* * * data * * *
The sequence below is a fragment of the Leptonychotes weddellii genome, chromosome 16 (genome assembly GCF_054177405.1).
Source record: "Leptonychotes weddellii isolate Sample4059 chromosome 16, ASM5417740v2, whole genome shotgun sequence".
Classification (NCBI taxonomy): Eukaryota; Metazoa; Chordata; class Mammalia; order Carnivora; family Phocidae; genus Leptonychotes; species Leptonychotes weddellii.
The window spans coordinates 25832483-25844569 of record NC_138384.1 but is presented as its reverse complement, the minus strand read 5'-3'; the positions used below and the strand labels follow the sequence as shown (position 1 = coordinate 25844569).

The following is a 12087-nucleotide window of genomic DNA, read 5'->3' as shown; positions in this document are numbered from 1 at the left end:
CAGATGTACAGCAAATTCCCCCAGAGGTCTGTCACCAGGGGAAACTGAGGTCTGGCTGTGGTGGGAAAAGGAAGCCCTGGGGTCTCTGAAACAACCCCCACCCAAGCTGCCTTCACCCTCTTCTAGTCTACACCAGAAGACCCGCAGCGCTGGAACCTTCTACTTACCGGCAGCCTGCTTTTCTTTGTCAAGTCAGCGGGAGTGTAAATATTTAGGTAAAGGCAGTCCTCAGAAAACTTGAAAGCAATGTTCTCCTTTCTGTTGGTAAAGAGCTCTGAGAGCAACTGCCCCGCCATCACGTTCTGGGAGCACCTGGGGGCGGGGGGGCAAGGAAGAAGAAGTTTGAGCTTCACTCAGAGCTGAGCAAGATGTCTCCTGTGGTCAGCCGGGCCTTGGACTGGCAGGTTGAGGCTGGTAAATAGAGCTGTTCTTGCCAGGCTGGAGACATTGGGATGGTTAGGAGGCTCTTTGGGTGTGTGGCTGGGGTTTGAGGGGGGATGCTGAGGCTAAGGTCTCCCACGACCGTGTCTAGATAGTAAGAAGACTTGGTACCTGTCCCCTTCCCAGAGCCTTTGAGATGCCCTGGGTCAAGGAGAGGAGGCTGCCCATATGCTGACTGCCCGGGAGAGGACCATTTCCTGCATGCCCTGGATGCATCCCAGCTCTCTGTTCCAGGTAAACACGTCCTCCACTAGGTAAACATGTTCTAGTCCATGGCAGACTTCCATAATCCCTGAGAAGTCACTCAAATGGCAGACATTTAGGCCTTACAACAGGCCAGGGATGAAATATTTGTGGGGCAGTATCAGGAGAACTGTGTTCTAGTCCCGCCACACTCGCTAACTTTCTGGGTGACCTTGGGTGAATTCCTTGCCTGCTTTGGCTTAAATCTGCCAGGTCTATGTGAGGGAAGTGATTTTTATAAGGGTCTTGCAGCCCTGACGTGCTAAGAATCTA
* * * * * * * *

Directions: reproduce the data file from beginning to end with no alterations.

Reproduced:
The sequence below is a fragment of the Leptonychotes weddellii genome, chromosome 16 (genome assembly GCF_054177405.1).
Source record: "Leptonychotes weddellii isolate Sample4059 chromosome 16, ASM5417740v2, whole genome shotgun sequence".
Classification (NCBI taxonomy): Eukaryota; Metazoa; Chordata; class Mammalia; order Carnivora; family Phocidae; genus Leptonychotes; species Leptonychotes weddellii.
The window spans coordinates 25832483-25844569 of record NC_138384.1 but is presented as its reverse complement, the minus strand read 5'-3'; the positions used below and the strand labels follow the sequence as shown (position 1 = coordinate 25844569).

The following is a 12087-nucleotide window of genomic DNA, read 5'->3' as shown; positions in this document are numbered from 1 at the left end:
CAGATGTACAGCAAATTCCCCCAGAGGTCTGTCACCAGGGGAAACTGAGGTCTGGCTGTGGTGGGAAAAGGAAGCCCTGGGGTCTCTGAAACAACCCCCACCCAAGCTGCCTTCACCCTCTTCTAGTCTACACCAGAAGACCCGCAGCGCTGGAACCTTCTACTTACCGGCAGCCTGCTTTTCTTTGTCAAGTCAGCGGGAGTGTAAATATTTAGGTAAAGGCAGTCCTCAGAAAACTTGAAAGCAATGTTCTCCTTTCTGTTGGTAAAGAGCTCTGAGAGCAACTGCCCCGCCATCACGTTCTGGGAGCACCTGGGGGCGGGGGGGCAAGGAAGAAGAAGTTTGAGCTTCACTCAGAGCTGAGCAAGATGTCTCCTGTGGTCAGCCGGGCCTTGGACTGGCAGGTTGAGGCTGGTAAATAGAGCTGTTCTTGCCAGGCTGGAGACATTGGGATGGTTAGGAGGCTCTTTGGGTGTGTGGCTGGGGTTTGAGGGGGGATGCTGAGGCTAAGGTCTCCCACGACCGTGTCTAGATAGTAAGAAGACTTGGTACCTGTCCCCTTCCCAGAGCCTTTGAGATGCCCTGGGTCAAGGAGAGGAGGCTGCCCATATGCTGACTGCCCGGGAGAGGACCATTTCCTGCATGCCCTGGATGCATCCCAGCTCTCTGTTCCAGGTAAACACGTCCTCCACTAGGTAAACATGTTCTAGTCCATGGCAGACTTCCATAATCCCTGAGAAGTCACTCAAATGGCAGACATTTAGGCCTTACAACAGGCCAGGGATGAAATATTTGTGGGGCAGTATCAGGAGAACTGTGTTCTAGTCCCGCCACACTCGCTAACTTTCTGGGTGACCTTGGGTGAATTCCTTGCCTGCTTTGGCTTAAATCTGCCAGGTCTATGTGAGGGAAGTGATTTTTATAAGGGTCTTGCAGCCCTGACGTGCTAAGAATCTA